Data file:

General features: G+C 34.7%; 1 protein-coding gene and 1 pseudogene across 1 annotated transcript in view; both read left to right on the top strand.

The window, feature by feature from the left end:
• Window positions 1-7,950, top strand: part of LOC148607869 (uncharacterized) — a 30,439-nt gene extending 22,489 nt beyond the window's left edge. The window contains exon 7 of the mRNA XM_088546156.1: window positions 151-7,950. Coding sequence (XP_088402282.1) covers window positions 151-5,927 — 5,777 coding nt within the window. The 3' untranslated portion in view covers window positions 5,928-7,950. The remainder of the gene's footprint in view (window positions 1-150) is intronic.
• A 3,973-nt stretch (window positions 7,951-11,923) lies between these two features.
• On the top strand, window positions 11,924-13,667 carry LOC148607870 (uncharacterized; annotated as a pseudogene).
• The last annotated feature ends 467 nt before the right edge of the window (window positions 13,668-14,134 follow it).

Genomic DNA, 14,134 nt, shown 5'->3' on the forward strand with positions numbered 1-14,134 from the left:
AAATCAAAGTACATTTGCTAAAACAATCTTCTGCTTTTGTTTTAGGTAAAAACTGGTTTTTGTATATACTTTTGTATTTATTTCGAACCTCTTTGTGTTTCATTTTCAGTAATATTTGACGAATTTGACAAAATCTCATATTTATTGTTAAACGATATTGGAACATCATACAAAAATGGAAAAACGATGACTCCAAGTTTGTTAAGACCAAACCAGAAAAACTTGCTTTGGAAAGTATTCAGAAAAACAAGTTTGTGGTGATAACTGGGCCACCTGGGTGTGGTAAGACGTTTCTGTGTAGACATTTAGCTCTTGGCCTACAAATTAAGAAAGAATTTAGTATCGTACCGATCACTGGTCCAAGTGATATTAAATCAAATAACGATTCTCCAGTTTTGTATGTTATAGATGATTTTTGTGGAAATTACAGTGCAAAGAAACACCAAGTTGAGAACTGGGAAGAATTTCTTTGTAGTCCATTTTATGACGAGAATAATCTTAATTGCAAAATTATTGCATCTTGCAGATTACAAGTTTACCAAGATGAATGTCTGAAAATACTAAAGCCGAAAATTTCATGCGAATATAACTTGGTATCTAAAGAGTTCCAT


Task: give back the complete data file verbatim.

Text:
General features: G+C 34.7%; 1 protein-coding gene and 1 pseudogene across 1 annotated transcript in view; both read left to right on the top strand.

The window, feature by feature from the left end:
• Window positions 1-7,950, top strand: part of LOC148607869 (uncharacterized) — a 30,439-nt gene extending 22,489 nt beyond the window's left edge. The window contains exon 7 of the mRNA XM_088546156.1: window positions 151-7,950. Coding sequence (XP_088402282.1) covers window positions 151-5,927 — 5,777 coding nt within the window. The 3' untranslated portion in view covers window positions 5,928-7,950. The remainder of the gene's footprint in view (window positions 1-150) is intronic.
• A 3,973-nt stretch (window positions 7,951-11,923) lies between these two features.
• On the top strand, window positions 11,924-13,667 carry LOC148607870 (uncharacterized; annotated as a pseudogene).
• The last annotated feature ends 467 nt before the right edge of the window (window positions 13,668-14,134 follow it).

Genomic DNA, 14,134 nt, shown 5'->3' on the forward strand with positions numbered 1-14,134 from the left:
AAATCAAAGTACATTTGCTAAAACAATCTTCTGCTTTTGTTTTAGGTAAAAACTGGTTTTTGTATATACTTTTGTATTTATTTCGAACCTCTTTGTGTTTCATTTTCAGTAATATTTGACGAATTTGACAAAATCTCATATTTATTGTTAAACGATATTGGAACATCATACAAAAATGGAAAAACGATGACTCCAAGTTTGTTAAGACCAAACCAGAAAAACTTGCTTTGGAAAGTATTCAGAAAAACAAGTTTGTGGTGATAACTGGGCCACCTGGGTGTGGTAAGACGTTTCTGTGTAGACATTTAGCTCTTGGCCTACAAATTAAGAAAGAATTTAGTATCGTACCGATCACTGGTCCAAGTGATATTAAATCAAATAACGATTCTCCAGTTTTGTATGTTATAGATGATTTTTGTGGAAATTACAGTGCAAAGAAACACCAAGTTGAGAACTGGGAAGAATTTCTTTGTAGTCCATTTTATGACGAGAATAATCTTAATTGCAAAATTATTGCATCTTGCAGATTACAAGTTTACCAAGATGAATGTCTGAAAATACTAAAGCCGAAAATTTCATGCGAATATAACTTGGTATCTAAAGAGTTCCAT